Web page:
After the inaugural address of Andrew Main Wilson, CEO of AMBA, the MBA Value Proposition has been discussed. Many conferences and workshops enabled to draw conclusions from this Global MBA Market Overview.
Two-year full-time MBA programs are under significant downward (including top-tier programs). One year full-time MBA programs are steadily growing in Europe while facing some contrasted trends in America and in Asia. Part-time MBA programs are also under stress. Market wants much more flexibility and digitalized MBAs. In his analysis of the “Future of MBAs”, Prof. Anand Anandalingam (former Dean of Imperial Business School) invites participants to re-think the MBA in incorporating Social Value Creation, and in taking into consideration a holistic approach to business education. While entrepreneurship is everywhere, MBA directors should cautiously deal with it in their programs. Innovation on the other hand should be reinforced. There is a need of innovative approaches with flexible MBAs (students being able to switch between any of these programs depending on work experience). Specialized MBAs are of growing interest as well as innovative designed programs, teaching across disciplines. This conference highly encourages us to reframe the Aerospace MBA program to get a flexible schedule and including more digital content while keeping its strengths (specialization, innovation, business orientation). It is above all important to keep the high-level qualification of faculty (relevant industry experience). MOOCS or digital content enable to propose specific offerings (pre-MBA, mini-MBA, intro to Finance) and to carry out learning analytics (summary, comparative performance indicators: course completion, scores in test, activity levels, badging…). Some workshops enabled to highlight the unique positioning of the Aerospace MBA several times cited as one good example of MBA achieving distinctiveness.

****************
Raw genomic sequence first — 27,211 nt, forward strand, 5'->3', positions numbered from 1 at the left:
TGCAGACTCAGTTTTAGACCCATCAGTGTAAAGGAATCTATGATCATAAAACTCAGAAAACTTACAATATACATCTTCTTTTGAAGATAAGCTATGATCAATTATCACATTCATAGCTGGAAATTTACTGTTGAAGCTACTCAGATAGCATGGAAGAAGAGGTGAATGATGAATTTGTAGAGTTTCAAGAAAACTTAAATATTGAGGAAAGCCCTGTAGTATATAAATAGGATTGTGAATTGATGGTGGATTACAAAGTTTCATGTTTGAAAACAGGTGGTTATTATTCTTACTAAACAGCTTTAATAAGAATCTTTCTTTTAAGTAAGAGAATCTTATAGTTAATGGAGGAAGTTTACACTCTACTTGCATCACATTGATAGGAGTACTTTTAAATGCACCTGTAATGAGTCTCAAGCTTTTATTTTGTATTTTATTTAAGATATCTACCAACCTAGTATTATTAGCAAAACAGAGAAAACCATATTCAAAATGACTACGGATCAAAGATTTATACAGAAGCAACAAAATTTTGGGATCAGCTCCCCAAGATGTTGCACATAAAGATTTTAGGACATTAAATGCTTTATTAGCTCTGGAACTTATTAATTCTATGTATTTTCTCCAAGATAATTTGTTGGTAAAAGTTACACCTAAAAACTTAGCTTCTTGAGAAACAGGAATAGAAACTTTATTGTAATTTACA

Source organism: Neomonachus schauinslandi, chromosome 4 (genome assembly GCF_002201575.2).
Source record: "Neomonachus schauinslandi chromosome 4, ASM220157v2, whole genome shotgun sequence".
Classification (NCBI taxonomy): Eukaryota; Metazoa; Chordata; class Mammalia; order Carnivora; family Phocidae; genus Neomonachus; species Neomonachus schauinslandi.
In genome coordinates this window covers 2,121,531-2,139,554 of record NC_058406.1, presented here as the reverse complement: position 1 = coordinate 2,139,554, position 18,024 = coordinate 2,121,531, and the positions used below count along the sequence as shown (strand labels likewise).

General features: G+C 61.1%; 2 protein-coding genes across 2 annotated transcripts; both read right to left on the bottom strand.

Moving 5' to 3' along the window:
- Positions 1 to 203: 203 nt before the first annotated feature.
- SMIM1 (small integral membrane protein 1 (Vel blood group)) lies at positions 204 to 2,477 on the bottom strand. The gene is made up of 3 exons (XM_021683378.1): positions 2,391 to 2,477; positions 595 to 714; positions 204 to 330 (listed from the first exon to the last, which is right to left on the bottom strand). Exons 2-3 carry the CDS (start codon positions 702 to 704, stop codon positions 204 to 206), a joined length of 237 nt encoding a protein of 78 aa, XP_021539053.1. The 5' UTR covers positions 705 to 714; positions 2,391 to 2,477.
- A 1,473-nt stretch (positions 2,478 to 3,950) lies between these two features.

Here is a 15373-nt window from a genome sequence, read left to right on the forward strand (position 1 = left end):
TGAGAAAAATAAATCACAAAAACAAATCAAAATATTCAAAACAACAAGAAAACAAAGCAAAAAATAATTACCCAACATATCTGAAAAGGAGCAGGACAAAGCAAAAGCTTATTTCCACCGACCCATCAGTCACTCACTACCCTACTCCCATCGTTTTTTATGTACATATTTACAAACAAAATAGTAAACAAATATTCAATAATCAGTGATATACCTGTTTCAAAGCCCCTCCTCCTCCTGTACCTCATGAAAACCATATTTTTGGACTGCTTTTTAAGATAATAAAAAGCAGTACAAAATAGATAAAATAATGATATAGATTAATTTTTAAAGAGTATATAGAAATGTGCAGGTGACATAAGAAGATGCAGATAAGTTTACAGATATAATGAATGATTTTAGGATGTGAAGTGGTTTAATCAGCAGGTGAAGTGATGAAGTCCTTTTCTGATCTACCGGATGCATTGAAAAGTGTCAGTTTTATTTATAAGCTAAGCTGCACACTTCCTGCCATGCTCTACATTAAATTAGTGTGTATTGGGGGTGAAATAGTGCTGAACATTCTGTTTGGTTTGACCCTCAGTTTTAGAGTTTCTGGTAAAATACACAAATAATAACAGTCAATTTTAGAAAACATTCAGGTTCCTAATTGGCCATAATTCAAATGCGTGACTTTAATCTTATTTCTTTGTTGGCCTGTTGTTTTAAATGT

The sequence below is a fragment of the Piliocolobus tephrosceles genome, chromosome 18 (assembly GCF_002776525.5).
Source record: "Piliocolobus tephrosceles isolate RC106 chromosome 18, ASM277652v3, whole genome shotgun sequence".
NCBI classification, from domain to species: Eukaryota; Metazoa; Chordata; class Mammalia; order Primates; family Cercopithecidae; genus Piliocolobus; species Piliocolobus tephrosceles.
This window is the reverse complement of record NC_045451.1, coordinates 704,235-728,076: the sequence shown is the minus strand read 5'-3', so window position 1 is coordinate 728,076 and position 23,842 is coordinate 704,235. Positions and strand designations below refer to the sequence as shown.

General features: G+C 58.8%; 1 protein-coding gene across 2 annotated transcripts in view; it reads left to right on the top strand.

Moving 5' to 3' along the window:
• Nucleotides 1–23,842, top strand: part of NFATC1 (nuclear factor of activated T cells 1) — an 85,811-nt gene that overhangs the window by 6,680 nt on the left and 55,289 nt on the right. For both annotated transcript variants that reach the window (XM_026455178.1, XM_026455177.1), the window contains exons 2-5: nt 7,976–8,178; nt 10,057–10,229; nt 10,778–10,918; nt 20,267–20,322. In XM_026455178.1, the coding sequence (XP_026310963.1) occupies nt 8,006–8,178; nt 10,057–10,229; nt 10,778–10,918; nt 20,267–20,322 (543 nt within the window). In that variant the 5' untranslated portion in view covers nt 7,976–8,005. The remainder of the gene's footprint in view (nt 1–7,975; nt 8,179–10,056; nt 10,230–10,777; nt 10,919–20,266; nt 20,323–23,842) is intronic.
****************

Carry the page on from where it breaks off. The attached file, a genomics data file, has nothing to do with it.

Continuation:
According to Prof. Mark Taylor (Warwick Business School) three main trends are shaping the future of MBAs:
- Globalization (increased global trade, global competition and global connectivity): business leaders need to be culturally intelligent, they need to think on a global scale, regardless of the size of their organization.
- Digitization: global digital economy is fast growing, and the pace of technological innovation will rise in the coming years. This leads business education to adapt to this environment and enable participants to lead organizations that are “data driven, built for change, embrace disruption and encode digital trust”. It encourages Aerospace MBA to enhance virtual learning environment, to continue all activities enabling the management of global teams.
- Quest for relevance: according to Financial Times survey, main criteria of participants for choosing a business program are: “relevance to my area of focus” (76%), “ranking” (59%), “Cost” (57%), “Networking opportunities” (53%), “international exposure” (53%), “faculty expertise” (52%)… On the other hand, employers are using some major criteria for funding an employee: “related to company line of business” (63%), “related to employee area of management” (56%), “related to future lines of business” (45%)…
This conference has been very encouraging for the Aerospace MBA program which is well positioned thanks to its DNA (specialized in Aerospace, fully international, faculty with industry experience…). However, it sustains the current transformation of the program for more flexibility, more digital content, and more social value creation. The industry is facing new challenges with stronger convergence of technologies and business models: traditional industry value chains are turning into cross-industry ecosystems. The NewGen will hence incorporate more data analytics, sustainability and societal impact, leadership skills, strategic thinking, creative problem-solving (in line with Bloomberg Job Skills report).